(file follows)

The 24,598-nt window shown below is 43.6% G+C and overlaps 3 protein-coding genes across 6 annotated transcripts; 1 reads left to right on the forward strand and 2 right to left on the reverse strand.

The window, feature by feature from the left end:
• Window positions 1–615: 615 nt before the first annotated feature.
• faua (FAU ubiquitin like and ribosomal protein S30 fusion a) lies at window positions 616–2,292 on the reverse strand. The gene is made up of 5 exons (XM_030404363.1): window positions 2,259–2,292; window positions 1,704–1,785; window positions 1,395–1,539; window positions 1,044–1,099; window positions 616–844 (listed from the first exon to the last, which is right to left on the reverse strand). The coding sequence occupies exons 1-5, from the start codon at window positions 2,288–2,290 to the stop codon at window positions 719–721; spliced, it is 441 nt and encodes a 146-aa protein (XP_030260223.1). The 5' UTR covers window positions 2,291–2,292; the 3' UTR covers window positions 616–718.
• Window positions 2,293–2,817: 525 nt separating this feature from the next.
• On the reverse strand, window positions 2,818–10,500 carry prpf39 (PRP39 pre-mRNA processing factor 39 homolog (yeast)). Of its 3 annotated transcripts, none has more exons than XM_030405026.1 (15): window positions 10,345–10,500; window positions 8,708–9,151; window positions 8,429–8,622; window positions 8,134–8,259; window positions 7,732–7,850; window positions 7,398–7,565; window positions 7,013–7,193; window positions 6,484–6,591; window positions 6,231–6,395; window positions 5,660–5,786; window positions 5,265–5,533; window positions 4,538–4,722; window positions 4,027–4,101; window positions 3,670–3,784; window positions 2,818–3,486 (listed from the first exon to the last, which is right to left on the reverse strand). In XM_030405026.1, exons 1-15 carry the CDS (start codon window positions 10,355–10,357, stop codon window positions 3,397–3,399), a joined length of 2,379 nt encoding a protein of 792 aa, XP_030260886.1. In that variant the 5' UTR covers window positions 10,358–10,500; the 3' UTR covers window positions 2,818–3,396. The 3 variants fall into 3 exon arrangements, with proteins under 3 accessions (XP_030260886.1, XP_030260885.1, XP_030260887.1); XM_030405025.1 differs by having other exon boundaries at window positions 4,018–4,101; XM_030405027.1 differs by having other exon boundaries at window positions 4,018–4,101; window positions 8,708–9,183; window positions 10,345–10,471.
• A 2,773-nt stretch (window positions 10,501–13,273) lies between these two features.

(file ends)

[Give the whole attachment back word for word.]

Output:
The 24,598-nt window shown below is 43.6% G+C and overlaps 3 protein-coding genes across 6 annotated transcripts; 1 reads left to right on the forward strand and 2 right to left on the reverse strand.

The window, feature by feature from the left end:
• Window positions 1–615: 615 nt before the first annotated feature.
• faua (FAU ubiquitin like and ribosomal protein S30 fusion a) lies at window positions 616–2,292 on the reverse strand. The gene is made up of 5 exons (XM_030404363.1): window positions 2,259–2,292; window positions 1,704–1,785; window positions 1,395–1,539; window positions 1,044–1,099; window positions 616–844 (listed from the first exon to the last, which is right to left on the reverse strand). The coding sequence occupies exons 1-5, from the start codon at window positions 2,288–2,290 to the stop codon at window positions 719–721; spliced, it is 441 nt and encodes a 146-aa protein (XP_030260223.1). The 5' UTR covers window positions 2,291–2,292; the 3' UTR covers window positions 616–718.
• Window positions 2,293–2,817: 525 nt separating this feature from the next.
• On the reverse strand, window positions 2,818–10,500 carry prpf39 (PRP39 pre-mRNA processing factor 39 homolog (yeast)). Of its 3 annotated transcripts, none has more exons than XM_030405026.1 (15): window positions 10,345–10,500; window positions 8,708–9,151; window positions 8,429–8,622; window positions 8,134–8,259; window positions 7,732–7,850; window positions 7,398–7,565; window positions 7,013–7,193; window positions 6,484–6,591; window positions 6,231–6,395; window positions 5,660–5,786; window positions 5,265–5,533; window positions 4,538–4,722; window positions 4,027–4,101; window positions 3,670–3,784; window positions 2,818–3,486 (listed from the first exon to the last, which is right to left on the reverse strand). In XM_030405026.1, exons 1-15 carry the CDS (start codon window positions 10,355–10,357, stop codon window positions 3,397–3,399), a joined length of 2,379 nt encoding a protein of 792 aa, XP_030260886.1. In that variant the 5' UTR covers window positions 10,358–10,500; the 3' UTR covers window positions 2,818–3,396. The 3 variants fall into 3 exon arrangements, with proteins under 3 accessions (XP_030260886.1, XP_030260885.1, XP_030260887.1); XM_030405025.1 differs by having other exon boundaries at window positions 4,018–4,101; XM_030405027.1 differs by having other exon boundaries at window positions 4,018–4,101; window positions 8,708–9,183; window positions 10,345–10,471.
• A 2,773-nt stretch (window positions 10,501–13,273) lies between these two features.